Thank you for your email. In my book, I make no positive statement about Hansen describing him merely as a "comrade and a subordinate" of Trotsky. Of course, however, if it was true that he was guilty of having worked for either the Americans or the Russians, then even this would be far too kind.
I have read the text from the book which you sent me, and I must say that in general, I found the writing style unconvincing. A whole number of different allegations are jumbled together, arising from different sources and from testimony made in different places and different times.
Reading it naturally, it appeared to me that the writer thought that by throwing accusation upon accusation, the general effect would be more condemnatory - but this is not how I see things. I prefer it where accusations are specifically made out, and (allegation by allegation) proved or disproved.
When I see accusations all jumbled up together, none was proven but all asserted, my own reaction is to become more sceptical of the author. Further, it appears that the central purpose of the document was to defend the integrity of Gerry Healy's reputation to history - again, that may or may not be a legitimate aim, but it overshadows the text, causing the writer to join together events in a common comprehensive explanation of everything which I personally found deeply implausible.(Life is not united in that simple fashion, the entire world was not set in a common conspiracy either against the revolutionary left in general or against Healy in particular.
Our enemies have enemies themselves - the ruling class is a band of brothers that war amongst one another). The two central allegations against Hansen in the extract you showed me are (1) that he was personally lax in the arrangements of security for Trotsky's protection, and (2) that he was in the pay of a state power - at different points, it is suggested either the Russians or the Americans. I think a third allegation is implied, that (3) Trotsky’s execution happened because of these state links. (1) I find unconvincing: the main supportive evidence in the text you showed me appears to be a quote from Cannon in which he says that security was in general lax. But in the quote given, Cannon nowhere says that Hansen was personally responsible for the breaches of security; and I can't see any other evidence to back this charge up.2)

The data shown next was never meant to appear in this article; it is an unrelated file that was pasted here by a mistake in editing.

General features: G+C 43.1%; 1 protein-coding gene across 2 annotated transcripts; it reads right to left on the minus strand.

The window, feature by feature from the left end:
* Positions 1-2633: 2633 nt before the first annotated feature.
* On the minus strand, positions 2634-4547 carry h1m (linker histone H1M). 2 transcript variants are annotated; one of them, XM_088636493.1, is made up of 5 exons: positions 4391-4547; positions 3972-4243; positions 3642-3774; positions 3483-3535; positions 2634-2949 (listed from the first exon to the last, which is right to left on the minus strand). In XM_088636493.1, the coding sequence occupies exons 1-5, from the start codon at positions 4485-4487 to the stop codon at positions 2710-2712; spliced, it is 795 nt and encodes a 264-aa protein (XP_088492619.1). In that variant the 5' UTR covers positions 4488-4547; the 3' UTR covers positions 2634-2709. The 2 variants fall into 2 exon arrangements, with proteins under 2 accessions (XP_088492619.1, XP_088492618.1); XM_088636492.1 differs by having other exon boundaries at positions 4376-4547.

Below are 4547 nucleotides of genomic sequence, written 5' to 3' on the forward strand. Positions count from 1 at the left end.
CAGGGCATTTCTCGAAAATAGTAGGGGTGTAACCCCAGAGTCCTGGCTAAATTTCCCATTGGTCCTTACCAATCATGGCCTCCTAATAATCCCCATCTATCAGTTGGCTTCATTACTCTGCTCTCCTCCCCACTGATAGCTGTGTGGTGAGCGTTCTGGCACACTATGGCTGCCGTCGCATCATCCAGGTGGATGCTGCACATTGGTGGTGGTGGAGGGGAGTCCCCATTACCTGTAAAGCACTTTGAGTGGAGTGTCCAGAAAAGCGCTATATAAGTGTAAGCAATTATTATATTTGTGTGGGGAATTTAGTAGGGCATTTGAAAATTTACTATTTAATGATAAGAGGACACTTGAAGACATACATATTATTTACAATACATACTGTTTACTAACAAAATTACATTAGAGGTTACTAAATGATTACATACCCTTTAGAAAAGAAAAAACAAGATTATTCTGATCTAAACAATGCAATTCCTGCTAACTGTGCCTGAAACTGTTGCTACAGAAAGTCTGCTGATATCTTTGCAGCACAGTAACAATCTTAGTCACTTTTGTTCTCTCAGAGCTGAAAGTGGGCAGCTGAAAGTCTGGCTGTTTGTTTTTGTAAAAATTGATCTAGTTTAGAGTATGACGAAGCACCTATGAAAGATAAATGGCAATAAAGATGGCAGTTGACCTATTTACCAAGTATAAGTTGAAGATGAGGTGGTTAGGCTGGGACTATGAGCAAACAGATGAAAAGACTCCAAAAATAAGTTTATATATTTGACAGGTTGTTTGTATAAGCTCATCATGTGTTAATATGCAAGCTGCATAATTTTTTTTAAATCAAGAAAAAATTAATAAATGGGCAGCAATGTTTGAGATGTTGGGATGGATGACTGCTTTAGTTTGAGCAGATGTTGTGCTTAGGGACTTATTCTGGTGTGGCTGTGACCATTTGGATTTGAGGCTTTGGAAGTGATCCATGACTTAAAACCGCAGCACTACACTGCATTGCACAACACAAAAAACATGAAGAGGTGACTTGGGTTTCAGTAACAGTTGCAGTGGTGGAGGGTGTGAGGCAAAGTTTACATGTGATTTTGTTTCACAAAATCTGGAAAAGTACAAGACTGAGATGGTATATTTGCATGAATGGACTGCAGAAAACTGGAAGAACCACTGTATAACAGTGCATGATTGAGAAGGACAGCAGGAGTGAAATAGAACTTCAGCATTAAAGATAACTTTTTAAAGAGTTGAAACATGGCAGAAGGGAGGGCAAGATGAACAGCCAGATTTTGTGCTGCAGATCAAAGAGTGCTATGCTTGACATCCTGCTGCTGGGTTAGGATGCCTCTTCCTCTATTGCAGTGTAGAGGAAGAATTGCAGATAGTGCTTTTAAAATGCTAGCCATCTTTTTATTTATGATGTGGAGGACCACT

Hansen, it seems to be suggested had contacts or was an agent for both the Americans and the Russians.The evidence of the former is a letter from the American Consul in Mexico City to an official in the State Department, dated September 25, 1940. First, I will note that it is not a letter from Hansen himself. (This fact alone is likely to create "transmission errors"). Second, it is not clear from a single line taken out of correspondence, what the meaning was of the approach. It appears to have been spent roughly a month after Trotsky's death. Was Hansen asking for a safe passage (fearing for his own life and knowing that the GPU had struck close to him in the past)? Was Hansen offering to give evidence to the American authorities? Was he trying to find someone - anyone - who would catch Trotsky's killer? What the response of the State Department, did they bury the contact or did they follow it up? If they did agree to open contacts, then how then did Hansen respond? From what you've told me, I don't know.
To the person who wrote the book, it seems self-evident that any connection, however fleeting, with a state authority, should put the person involved beyond the revolutionary pale.
But I've lived in parts of the world where insurrections are of recent memory or are real possibilities for the near future. It is by no means true that in these circumstances there is an iron-hard wall separating revolutionaries from the activities of meddling states. There is some excellent literature on how the Bolsheviks tried to deal with the problem of approaches of assistance made to them by covert agents of Germany towards the end of WWI; and although the common legend of German gold is I believe a complete fabrication, there were other incidents, and not even the Bolsheviks always got it right. I wouldn't condemn Hansen as a spy or as a tool of spies without seeing much more. The same applies to the suggestion in the text that Hansen must have been a spy because - this time, not for the American but for the Russians - because Louis Budenz said that he was a spy.
Again, I would need to know more before being persuaded; when did Budenz say this? Did he have any animus against Hansen? Did he have any reason for knowing this - e.g. because he had been a spy himself? Why, in short, should we believe him? What makes the allegation particularly unlikely is the way the author joins it to the suggestion that Hansen was also in the pay of the Americans; just thinking about things naturally - it seems hard to believe that he was both.3) I also find unconvincing. Let's rehearse the evidence again.
Because Hansen after Trotsky's death had a contact with an American agent, and because Hansen years later was named as a Soviet agent, and because+ Security may have been lax at the time of Trotsky's death (Cannon has said so) ...Therefore, Hansen contributed maliciously to Trotsky's killing. If the state put a person on trial as an accessory to murder and this was the sum total of the evidence, you and I would be protesting loudly about a miscarriage of justice.
But I am happy to continue this correspondence, for the time being, if there is something that proves the point you wish to make, then I will always think differently of Hansen in future.
With kind regards